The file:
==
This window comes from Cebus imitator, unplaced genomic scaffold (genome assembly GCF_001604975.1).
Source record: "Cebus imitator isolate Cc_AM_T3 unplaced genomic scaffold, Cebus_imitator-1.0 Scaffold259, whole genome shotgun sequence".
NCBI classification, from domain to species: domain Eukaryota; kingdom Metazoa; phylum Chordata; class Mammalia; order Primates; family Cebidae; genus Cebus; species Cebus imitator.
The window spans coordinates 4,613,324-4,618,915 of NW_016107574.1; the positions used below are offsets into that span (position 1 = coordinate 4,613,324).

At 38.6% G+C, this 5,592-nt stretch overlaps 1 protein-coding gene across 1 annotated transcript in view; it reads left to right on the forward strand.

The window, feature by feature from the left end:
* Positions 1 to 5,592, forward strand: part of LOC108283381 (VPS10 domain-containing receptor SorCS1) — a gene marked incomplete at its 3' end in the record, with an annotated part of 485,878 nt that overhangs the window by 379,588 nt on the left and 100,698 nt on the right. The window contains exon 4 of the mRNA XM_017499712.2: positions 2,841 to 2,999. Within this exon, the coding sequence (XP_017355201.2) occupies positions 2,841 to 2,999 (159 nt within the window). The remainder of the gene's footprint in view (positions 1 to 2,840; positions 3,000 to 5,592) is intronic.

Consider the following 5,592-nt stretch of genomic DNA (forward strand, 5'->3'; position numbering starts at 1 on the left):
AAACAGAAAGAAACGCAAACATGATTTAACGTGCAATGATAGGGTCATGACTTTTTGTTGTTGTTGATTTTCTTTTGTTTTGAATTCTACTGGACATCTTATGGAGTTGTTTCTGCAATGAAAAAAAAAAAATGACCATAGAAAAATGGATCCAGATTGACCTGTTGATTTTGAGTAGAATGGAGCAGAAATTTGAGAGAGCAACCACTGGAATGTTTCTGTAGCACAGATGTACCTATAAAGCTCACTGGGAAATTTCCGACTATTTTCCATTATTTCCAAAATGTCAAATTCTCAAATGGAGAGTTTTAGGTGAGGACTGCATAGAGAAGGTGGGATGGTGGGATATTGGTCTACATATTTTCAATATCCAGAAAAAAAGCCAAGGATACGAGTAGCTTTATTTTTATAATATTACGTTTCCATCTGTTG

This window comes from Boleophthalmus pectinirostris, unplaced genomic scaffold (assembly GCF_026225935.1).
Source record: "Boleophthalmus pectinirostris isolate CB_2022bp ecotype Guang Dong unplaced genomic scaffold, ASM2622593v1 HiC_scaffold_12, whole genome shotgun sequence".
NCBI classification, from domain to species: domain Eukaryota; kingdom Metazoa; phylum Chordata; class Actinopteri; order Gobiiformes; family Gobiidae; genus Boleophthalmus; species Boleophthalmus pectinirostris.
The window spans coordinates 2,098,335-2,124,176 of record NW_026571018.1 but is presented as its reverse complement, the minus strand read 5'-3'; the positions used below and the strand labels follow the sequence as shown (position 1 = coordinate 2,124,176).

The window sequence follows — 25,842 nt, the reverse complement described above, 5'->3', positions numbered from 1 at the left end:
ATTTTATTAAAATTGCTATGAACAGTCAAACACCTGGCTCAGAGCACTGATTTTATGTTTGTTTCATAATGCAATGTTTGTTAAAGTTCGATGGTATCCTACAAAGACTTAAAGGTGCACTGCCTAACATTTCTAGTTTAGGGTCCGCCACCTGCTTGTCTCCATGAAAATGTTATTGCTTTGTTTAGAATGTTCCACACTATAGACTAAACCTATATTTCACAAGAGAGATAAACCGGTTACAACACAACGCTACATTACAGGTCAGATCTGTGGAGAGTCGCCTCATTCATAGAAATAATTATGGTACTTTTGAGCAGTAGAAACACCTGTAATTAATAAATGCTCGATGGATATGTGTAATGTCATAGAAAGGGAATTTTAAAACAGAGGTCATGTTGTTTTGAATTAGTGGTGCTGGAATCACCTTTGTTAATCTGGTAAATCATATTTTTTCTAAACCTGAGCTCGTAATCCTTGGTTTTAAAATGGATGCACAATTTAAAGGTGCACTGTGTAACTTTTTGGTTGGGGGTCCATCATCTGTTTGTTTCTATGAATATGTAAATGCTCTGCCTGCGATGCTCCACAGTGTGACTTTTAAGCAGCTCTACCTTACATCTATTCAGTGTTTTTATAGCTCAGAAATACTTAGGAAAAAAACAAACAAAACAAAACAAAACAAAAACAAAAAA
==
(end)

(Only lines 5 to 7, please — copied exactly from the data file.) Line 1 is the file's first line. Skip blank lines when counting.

At 38.6% G+C, this 5,592-nt stretch overlaps 1 protein-coding gene across 1 annotated transcript in view; it reads left to right on the forward strand.

The window, feature by feature from the left end:
* Positions 1 to 5,592, forward strand: part of LOC108283381 (VPS10 domain-containing receptor SorCS1) — a gene marked incomplete at its 3' end in the record, with an annotated part of 485,878 nt that overhangs the window by 379,588 nt on the left and 100,698 nt on the right. The window contains exon 4 of the mRNA XM_017499712.2: positions 2,841 to 2,999. Within this exon, the coding sequence (XP_017355201.2) occupies positions 2,841 to 2,999 (159 nt within the window). The remainder of the gene's footprint in view (positions 1 to 2,840; positions 3,000 to 5,592) is intronic.